When @timoreilly says he talks to the World Food Programme about “reviewing their plans to create next gen IT infrastructure for emergencies. They need help. Plan to connect geeks”, then I sincerely hope that they understand that they have to let go of some of the control of how they are running their organisations. True change and innovation often needs more than incremental improvement and setting out to radically change how you do things requires guts, and a lot of it.
When we started Akvo.org we made a specific point of having people from different backgrounds working on the project together. Early on we included people who are software engineers, communicators, water/sanitation and development aid specialists, entrepreneurs and designers. And we didn’t pull these people of the street either, we brought in an entrepreneurial team that could start a new internet business from scratch.
A lot of development aid does not have a good reputation, and there are plenty of examples in the water and sanitation sector where we are still making the same mistakes as we did 30 years ago. But there is also an aversion towards innovation. People are truly hesitant to try that which is new. So when we started Akvo, we didn’t want to repeat these mistakes, but we also wanted to make sure innovation and new thinking was at the top of the agenda. We did this by adding entrepreneurial people from all these different areas to the team, and we didn’t start before we had a team which we were convinced could pull off what we are working on.
Often when information technology and communications (ITC) tools are brought into an organisation they are brought in by the management who think they need the standard tools, like email, internet access, document handling, mobile phones etc. But they don’t know how to really ask for innovation. Improved ITC ends up being: “can you get the email spam filter to work better?” Not changes that will turn the whole sector upside down. The kind of changes which the music industry is going through because of the internet or the book selling industry.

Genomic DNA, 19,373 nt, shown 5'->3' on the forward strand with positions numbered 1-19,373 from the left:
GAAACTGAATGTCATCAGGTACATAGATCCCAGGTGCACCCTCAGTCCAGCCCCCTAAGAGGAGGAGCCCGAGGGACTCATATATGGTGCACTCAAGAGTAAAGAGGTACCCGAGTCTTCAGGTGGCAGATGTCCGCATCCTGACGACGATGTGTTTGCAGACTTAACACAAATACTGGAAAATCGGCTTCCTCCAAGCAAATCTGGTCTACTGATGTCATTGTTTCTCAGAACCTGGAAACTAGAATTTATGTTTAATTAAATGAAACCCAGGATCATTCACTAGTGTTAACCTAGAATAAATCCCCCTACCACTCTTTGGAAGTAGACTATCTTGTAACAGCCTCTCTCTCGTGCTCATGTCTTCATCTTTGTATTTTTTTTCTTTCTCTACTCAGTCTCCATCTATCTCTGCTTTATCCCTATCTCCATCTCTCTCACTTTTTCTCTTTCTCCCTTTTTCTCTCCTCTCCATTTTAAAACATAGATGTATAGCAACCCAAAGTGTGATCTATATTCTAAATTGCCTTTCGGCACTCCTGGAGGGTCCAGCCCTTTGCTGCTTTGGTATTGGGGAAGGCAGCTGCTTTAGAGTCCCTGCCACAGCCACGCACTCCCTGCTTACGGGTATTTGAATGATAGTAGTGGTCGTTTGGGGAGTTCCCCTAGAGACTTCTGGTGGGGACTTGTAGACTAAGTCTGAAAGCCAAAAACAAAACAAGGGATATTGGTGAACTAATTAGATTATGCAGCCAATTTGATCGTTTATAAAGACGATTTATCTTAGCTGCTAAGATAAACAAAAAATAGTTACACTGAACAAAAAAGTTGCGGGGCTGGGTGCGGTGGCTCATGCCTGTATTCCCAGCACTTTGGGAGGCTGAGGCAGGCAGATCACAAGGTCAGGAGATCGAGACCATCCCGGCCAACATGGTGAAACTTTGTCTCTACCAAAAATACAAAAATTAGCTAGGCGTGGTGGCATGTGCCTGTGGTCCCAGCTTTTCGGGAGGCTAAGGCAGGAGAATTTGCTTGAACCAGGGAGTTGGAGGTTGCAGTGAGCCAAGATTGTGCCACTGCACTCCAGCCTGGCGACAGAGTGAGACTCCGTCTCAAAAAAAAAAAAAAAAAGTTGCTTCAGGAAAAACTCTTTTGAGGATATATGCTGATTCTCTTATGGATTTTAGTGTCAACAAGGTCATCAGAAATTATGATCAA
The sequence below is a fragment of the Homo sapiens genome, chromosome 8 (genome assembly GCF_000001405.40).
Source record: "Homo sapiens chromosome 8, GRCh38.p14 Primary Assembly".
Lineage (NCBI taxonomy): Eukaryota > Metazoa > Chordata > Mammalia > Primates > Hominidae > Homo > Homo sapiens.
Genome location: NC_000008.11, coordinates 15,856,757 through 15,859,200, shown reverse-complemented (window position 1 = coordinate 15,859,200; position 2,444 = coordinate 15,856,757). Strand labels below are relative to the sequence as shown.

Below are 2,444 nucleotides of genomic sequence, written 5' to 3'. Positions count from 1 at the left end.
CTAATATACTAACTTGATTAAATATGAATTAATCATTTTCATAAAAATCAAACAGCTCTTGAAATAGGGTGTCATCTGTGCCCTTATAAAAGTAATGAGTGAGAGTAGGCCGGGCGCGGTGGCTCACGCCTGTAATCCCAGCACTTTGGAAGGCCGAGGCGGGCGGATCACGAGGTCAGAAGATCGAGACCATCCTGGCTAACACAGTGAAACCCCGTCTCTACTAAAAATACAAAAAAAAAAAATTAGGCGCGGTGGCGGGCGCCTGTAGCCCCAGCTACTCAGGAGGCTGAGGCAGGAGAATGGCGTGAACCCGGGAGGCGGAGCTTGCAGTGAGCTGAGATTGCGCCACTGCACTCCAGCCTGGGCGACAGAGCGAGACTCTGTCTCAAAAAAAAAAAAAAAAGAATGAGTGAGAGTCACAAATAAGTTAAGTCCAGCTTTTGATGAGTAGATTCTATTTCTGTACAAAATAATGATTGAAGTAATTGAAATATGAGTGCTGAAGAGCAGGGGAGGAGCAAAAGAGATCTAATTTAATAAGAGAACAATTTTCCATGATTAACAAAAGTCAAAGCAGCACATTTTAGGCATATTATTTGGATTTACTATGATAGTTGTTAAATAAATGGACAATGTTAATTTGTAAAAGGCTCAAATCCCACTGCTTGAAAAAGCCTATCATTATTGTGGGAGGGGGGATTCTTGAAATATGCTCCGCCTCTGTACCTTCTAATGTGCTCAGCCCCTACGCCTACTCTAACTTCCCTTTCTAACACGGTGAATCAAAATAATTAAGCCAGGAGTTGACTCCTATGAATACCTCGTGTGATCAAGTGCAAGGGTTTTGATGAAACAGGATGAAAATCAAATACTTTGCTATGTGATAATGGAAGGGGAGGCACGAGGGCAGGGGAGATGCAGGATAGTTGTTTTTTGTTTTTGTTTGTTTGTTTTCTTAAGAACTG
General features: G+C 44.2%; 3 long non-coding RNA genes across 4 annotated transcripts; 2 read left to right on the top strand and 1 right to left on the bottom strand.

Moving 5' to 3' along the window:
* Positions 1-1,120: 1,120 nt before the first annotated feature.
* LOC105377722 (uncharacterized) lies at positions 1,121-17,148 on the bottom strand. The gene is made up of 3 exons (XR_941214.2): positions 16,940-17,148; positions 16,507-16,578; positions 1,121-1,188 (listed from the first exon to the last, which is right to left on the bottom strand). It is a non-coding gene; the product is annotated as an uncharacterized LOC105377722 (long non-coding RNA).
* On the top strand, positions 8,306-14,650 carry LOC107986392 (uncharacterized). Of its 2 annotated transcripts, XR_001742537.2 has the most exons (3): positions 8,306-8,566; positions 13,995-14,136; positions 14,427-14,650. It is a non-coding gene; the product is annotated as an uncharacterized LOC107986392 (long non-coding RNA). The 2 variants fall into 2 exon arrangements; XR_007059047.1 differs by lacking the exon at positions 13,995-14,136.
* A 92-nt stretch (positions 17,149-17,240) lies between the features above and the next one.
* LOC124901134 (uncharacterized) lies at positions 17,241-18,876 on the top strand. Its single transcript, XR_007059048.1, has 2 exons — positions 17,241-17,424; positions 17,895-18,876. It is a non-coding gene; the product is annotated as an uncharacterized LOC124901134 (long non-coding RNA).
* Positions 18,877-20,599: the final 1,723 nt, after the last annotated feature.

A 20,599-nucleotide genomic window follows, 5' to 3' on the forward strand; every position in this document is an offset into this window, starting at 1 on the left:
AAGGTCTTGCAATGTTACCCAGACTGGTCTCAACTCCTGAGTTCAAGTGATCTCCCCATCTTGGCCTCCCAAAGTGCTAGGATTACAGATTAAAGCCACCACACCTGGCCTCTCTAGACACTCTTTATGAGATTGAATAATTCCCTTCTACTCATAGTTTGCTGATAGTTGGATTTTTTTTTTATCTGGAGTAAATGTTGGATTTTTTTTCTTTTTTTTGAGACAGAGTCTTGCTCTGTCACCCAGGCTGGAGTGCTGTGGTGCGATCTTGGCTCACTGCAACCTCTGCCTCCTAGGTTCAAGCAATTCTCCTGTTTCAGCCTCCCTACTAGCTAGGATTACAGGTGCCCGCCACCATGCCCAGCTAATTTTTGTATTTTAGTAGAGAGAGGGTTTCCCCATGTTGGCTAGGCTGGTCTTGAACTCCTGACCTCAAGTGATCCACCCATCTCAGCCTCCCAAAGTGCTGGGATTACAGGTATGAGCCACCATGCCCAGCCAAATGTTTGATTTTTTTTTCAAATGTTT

25%-50% of all deaths in the world happen because of abject poverty (ref: @leashless, great bit of video if you have some time) and development aid does a poor job of improving that. We really need to change how we do things.
At Akvo we think we have a small component of the solution, which we are working on. What we are trying to achieve is actually quite a lot bigger than what you can see us working on. But we believe in delivering stuff that works, and less talk. As, like most others, we will be wrong in many of the things we think are the solutions to our problems, but it isn’t until we actually build and try it out that we find out. Build a little, test a little. (Old engineering mantra, hijacked by the open source crowd.)
But doing that takes belief in the process. Belief in the idea that you can create whole new ways of working from scratch in just years. For us who have actively taken part in the Internet revolution, we have seen this happen, close up on a massive scale. For us it isn’t a leap of faith. But for a lot of people, even those that use the Internet on a daily basis, don’t really understand or truly believe with their gut, that it can be done.
So my advice to the World Food Programmes team is:
- Team up with “geek” entrepreneurs on an equal basis, you need to share control
- Team them up with food aid “geeks”, but those that dare to innovate and throw away the old
- Be brave, you can change things for the better
Filed under: Development aid, Open source